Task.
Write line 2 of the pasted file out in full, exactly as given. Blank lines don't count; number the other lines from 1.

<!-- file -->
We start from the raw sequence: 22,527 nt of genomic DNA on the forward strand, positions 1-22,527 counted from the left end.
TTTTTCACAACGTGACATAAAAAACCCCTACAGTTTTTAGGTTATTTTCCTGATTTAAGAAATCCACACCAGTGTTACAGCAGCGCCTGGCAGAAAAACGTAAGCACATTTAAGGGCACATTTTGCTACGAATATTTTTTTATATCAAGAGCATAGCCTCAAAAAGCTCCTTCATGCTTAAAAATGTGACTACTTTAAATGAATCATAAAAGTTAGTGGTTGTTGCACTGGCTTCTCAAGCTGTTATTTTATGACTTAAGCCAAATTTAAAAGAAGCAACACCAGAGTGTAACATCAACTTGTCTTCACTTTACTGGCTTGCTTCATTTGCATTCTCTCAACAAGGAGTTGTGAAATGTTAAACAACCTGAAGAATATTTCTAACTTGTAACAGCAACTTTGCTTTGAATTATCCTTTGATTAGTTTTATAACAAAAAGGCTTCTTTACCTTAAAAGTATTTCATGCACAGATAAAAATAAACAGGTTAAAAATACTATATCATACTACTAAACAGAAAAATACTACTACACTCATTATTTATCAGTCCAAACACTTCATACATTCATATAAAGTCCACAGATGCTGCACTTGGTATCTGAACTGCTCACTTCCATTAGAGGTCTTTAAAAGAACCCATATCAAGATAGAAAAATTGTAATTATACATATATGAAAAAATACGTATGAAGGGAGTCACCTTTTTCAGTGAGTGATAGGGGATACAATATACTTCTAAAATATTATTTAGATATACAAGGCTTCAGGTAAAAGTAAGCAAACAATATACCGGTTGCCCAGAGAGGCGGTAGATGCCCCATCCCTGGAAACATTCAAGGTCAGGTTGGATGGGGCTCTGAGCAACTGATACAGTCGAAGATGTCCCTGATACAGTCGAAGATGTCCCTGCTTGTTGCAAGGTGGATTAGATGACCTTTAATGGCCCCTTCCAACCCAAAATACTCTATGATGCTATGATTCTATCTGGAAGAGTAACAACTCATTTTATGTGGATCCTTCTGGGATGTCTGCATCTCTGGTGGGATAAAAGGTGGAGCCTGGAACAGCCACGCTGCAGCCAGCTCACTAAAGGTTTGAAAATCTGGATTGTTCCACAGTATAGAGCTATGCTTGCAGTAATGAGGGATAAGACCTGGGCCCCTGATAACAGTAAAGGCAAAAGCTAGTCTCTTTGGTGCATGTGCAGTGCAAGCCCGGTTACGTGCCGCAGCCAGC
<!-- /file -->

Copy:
TTTTTCACAACGTGACATAAAAAACCCCTACAGTTTTTAGGTTATTTTCCTGATTTAAGAAATCCACACCAGTGTTACAGCAGCGCCTGGCAGAAAAACGTAAGCACATTTAAGGGCACATTTTGCTACGAATATTTTTTTATATCAAGAGCATAGCCTCAAAAAGCTCCTTCATGCTTAAAAATGTGACTACTTTAAATGAATCATAAAAGTTAGTGGTTGTTGCACTGGCTTCTCAAGCTGTTATTTTATGACTTAAGCCAAATTTAAAAGAAGCAACACCAGAGTGTAACATCAACTTGTCTTCACTTTACTGGCTTGCTTCATTTGCATTCTCTCAACAAGGAGTTGTGAAATGTTAAACAACCTGAAGAATATTTCTAACTTGTAACAGCAACTTTGCTTTGAATTATCCTTTGATTAGTTTTATAACAAAAAGGCTTCTTTACCTTAAAAGTATTTCATGCACAGATAAAAATAAACAGGTTAAAAATACTATATCATACTACTAAACAGAAAAATACTACTACACTCATTATTTATCAGTCCAAACACTTCATACATTCATATAAAGTCCACAGATGCTGCACTTGGTATCTGAACTGCTCACTTCCATTAGAGGTCTTTAAAAGAACCCATATCAAGATAGAAAAATTGTAATTATACATATATGAAAAAATACGTATGAAGGGAGTCACCTTTTTCAGTGAGTGATAGGGGATACAATATACTTCTAAAATATTATTTAGATATACAAGGCTTCAGGTAAAAGTAAGCAAACAATATACCGGTTGCCCAGAGAGGCGGTAGATGCCCCATCCCTGGAAACATTCAAGGTCAGGTTGGATGGGGCTCTGAGCAACTGATACAGTCGAAGATGTCCCTGATACAGTCGAAGATGTCCCTGCTTGTTGCAAGGTGGATTAGATGACCTTTAATGGCCCCTTCCAACCCAAAATACTCTATGATGCTATGATTCTATCTGGAAGAGTAACAACTCATTTTATGTGGATCCTTCTGGGATGTCTGCATCTCTGGTGGGATAAAAGGTGGAGCCTGGAACAGCCACGCTGCAGCCAGCTCACTAAAGGTTTGAAAATCTGGATTGTTCCACAGTATAGAGCTATGCTTGCAGTAATGAGGGATAAGACCTGGGCCCCTGATAACAGTAAAGGCAAAAGCTAGTCTCTTTGGTGCATGTGCAGTGCAAGCCCGGTTACGTGCCGCAGCCAGC